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How Every Asset Class, Currency, and S&P 500 Sector Performed in 2021

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2021 asset performance

How Every Market Performed in 2021

After the roller coaster of volatility in 2020, the majority of asset classes in 2021 saw positive returns as the world reopened for business.

The Federal Reserve’s accommodative monetary policy, supply chain struggles, and high demand for fuels and raw materials for the clean energy transition largely shaped the markets.

Alongside the rise in inflation, commodities and cryptocurrency outperformed as broad equity indices saw double-digit returns, with the S&P 500 rising by 26.9% in 2021.

Markets Roundup for 2021

Speculation and the energy fuels for the world’s reopening were two of the main themes for markets in 2021, reflected in Bitcoin (59.8%) and crude oil (56.4%) being the top two performing assets in that time frame.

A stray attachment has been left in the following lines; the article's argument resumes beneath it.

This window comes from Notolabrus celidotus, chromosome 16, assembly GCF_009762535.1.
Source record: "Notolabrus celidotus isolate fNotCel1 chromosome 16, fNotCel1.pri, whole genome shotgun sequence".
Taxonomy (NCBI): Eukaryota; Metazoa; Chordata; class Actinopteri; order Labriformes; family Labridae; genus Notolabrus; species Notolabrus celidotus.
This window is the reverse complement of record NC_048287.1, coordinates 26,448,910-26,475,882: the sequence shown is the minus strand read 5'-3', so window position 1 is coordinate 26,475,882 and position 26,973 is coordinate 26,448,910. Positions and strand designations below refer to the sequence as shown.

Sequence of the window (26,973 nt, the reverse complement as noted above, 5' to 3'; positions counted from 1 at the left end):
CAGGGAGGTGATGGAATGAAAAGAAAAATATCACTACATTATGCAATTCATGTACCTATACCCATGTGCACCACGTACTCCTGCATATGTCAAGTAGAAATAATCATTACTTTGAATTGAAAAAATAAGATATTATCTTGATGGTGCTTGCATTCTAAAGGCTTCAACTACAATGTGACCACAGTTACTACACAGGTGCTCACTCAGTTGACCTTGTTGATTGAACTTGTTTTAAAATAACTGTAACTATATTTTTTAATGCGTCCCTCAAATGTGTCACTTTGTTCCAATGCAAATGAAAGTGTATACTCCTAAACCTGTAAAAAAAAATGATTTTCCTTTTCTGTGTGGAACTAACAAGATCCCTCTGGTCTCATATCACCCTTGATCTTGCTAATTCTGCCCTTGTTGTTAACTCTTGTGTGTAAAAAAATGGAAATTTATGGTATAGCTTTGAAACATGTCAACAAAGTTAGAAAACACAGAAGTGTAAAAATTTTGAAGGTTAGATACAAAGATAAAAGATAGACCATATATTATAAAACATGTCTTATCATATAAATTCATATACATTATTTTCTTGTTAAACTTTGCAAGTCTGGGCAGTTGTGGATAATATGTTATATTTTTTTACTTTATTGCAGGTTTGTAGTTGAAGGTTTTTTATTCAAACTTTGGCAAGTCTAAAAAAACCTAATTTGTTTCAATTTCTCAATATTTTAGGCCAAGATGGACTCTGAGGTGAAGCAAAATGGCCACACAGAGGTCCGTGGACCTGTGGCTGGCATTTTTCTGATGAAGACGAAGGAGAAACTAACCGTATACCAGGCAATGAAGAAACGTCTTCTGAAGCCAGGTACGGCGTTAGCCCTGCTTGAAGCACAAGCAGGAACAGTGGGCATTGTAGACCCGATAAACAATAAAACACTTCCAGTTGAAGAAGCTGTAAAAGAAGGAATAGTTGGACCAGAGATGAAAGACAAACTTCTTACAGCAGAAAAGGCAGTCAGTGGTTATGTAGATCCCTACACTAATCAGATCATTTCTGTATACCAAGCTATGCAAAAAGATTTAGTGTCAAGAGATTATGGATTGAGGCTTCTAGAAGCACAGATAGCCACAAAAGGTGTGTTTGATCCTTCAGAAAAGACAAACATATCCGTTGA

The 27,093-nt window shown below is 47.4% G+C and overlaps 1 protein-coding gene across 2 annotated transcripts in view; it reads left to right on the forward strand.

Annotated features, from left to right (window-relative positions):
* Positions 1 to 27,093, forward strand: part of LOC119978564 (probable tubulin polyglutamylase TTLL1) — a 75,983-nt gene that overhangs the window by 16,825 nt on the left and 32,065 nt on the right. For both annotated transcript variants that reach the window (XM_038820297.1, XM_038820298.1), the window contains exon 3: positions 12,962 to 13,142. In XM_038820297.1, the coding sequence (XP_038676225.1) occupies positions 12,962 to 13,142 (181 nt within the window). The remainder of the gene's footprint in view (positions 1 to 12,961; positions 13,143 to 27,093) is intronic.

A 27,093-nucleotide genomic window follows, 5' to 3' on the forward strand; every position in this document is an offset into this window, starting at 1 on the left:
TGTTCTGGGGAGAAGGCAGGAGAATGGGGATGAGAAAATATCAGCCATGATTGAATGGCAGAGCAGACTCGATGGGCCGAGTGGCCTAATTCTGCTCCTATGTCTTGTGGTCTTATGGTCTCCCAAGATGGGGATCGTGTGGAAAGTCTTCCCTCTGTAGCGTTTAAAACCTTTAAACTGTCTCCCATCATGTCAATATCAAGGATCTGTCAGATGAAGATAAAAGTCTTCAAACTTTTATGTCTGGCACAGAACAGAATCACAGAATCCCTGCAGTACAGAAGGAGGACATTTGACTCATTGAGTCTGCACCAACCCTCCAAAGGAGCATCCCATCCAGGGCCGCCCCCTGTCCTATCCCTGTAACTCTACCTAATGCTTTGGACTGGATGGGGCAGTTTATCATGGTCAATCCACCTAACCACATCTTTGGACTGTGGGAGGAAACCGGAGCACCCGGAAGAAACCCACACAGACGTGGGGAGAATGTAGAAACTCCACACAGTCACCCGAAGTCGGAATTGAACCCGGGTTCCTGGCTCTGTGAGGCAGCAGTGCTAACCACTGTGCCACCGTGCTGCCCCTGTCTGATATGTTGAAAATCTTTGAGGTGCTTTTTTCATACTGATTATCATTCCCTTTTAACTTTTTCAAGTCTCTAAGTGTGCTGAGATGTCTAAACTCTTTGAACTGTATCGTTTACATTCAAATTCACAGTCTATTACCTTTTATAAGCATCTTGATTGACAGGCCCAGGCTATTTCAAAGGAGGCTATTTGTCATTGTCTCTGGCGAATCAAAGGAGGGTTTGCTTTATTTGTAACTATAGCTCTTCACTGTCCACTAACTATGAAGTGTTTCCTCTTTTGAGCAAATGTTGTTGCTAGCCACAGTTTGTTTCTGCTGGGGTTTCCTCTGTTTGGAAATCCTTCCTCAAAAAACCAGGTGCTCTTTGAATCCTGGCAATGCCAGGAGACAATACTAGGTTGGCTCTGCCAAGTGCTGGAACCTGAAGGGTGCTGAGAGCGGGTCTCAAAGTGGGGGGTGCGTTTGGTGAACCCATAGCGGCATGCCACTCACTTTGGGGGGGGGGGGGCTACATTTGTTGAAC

The S&P GSCI commodity index (37.1%) was another top performer, as agricultural and livestock food prices rose alongside the Dow Jones Real Estate Index (35.1%).

Asset Class2021 ReturnAsset Type
Bitcoin59.8%Cryptocurrency
WTI Crude Oil56.4%Commodity
S&P GSCI37.1%Commodity
Dow Jones Real Estate Index35.1%Real Estate
S&P 50026.9%Equities
S&P/TSX Composite21.7%Equities
Russell 200013.7%Equities
MSCI EAFE7.8%Equities
U.S. Dollar6.4%Currency
Bloomberg Barclays Corporate Bonds Index-1.2%Bonds
Bloomberg U.S. Treasury Index-2.5%Bonds
Gold-3.6%Commodity
MSCI Emerging Markets-5.5%Equities
Silver-11.7%Commodity

Source: TradingView

Despite most physical and digital commodities seeing price gains, precious metals such as gold (-3.6%) and silver (-11.7%) struggled to hold onto their value, while industrial and battery metals like lithium (477.4%) and cobalt (207.7%) surged.

Large cap equity indices like the S&P 500 (26.9%) almost doubled the returns of small caps (Russell 2000, 13.7%), with emerging markets failing to keep up as they fell 5.5%.